Seeing as Storage Wars is my favourite show on TV, you know I tuned in to the premiere of Storage Wars Texas tonite. Is it just me, or did they intentionally cast the same characters as they found for the flagship program? I’m not suggesting this show is scripted, but they clearly made an effort to find a buncha doppelgangers when deciding who they wanted to follow in the Lone Star State.
Moe Prigoff is definitely this show’s Barry Weiss. A flashy dresser who pulled up to the auction in a slick black Cadillac. Only difference is that while Barry was some guy the producers pulled in to spice up the original, this dude is an antique store owner who knows his shit. I mean, he banked over 12 grand in profits in the premiere. He also seems to like using the word Fabulous. A lot. Yeah, he’s not gay…
Victor Rjesnjansky is clearly the Texas version of Dave Hester. While he doesn’t pull up in a truck with his catch phrase on it, he’s already established himself as this show’s heel. The dude’s from Long Island, and messes with Texas every chance he gets. Plus, according to the A&E website, he owns not one, but two stores. He’s obviously gonna be the guy you love to hate.
(Speaking of which, was I the only one who laughed his ass off when Dave dropped that “antique snuff box” on tonite’s episode of Storage Wars? Nope, didn’t think so!)
Ricky Smith is clearly the ol’ dog of the bunch. Him and his nephew Bubba are the Darrell and Brandon Sheets of this show–supersized, mind you, and crossed with the family from American Hoggers. Hey, everything’s bigger in Texas, right? You can already see a rivalry brewing between these guys and “Slick Vick,” based on some of the back-and-forth we’ve seen tonite. Does Bubba have a Twitter account? (Brandon is the only Storage Wars cast member to follow me back, BTW.)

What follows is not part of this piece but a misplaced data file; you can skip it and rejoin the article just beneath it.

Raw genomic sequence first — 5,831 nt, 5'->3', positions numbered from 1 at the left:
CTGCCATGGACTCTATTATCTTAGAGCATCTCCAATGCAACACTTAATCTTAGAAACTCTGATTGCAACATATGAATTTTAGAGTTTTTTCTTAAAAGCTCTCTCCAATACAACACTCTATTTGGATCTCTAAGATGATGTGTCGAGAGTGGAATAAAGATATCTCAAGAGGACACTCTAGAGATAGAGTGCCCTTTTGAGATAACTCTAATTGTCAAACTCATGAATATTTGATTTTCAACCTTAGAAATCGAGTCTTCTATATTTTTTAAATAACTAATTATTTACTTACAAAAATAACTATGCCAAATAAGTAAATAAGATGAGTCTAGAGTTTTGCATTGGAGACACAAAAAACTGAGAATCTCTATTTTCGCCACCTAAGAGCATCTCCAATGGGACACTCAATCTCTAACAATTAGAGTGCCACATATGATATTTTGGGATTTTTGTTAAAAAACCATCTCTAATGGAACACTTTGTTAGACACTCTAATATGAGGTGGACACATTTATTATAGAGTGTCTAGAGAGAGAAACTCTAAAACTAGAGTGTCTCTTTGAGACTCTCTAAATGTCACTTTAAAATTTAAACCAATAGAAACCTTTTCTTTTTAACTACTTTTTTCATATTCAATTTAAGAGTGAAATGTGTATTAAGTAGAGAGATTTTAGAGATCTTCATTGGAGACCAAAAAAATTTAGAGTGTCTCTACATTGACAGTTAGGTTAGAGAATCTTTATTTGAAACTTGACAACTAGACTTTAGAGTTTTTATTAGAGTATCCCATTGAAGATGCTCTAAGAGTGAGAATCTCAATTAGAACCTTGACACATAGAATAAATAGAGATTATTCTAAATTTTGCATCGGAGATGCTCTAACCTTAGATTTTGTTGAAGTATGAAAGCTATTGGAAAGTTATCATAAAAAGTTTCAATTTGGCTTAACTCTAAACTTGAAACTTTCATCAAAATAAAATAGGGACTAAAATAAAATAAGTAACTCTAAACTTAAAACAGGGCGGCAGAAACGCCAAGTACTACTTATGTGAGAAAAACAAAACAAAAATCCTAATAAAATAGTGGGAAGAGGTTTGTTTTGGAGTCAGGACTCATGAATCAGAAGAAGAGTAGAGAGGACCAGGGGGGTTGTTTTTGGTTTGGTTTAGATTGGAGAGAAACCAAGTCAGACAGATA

Finally, Lesa Lewis and Jerry Simpson take on the role of Jarrod and Brandy for the purposes of this program, except that they’re not an interracial couple. Also, the roles seem to be reversed. She’s the impulsive buyer, while he seems to have more common sense. They own a new second-hand store that they need to buy items for, though they came up empty-handed in the premiere. I can already tell that Jerry’s gonna bring some Afro-American sass to this show that the flagship is missing. I’d probably follow him on Twitter, too…
Although the song remains the same with this spinoff, what I find refreshing is that the units aren’t going for an arm and a leg, which allows the bidders to make some big profits. Nowadays, the original Storage Wars is all about feuds and rivalries, with units usually going from 1,500 to 2-grand plus when Dave, Jarrod and sometimes Darrell decide to bust out their wallets. On this version, the units seem to go from 250-500, which allows the lucky winners to pull in Auction Hunters-sized profits, like Moe did this week. I guess everything’s bigger in Texas–except for the unit prices!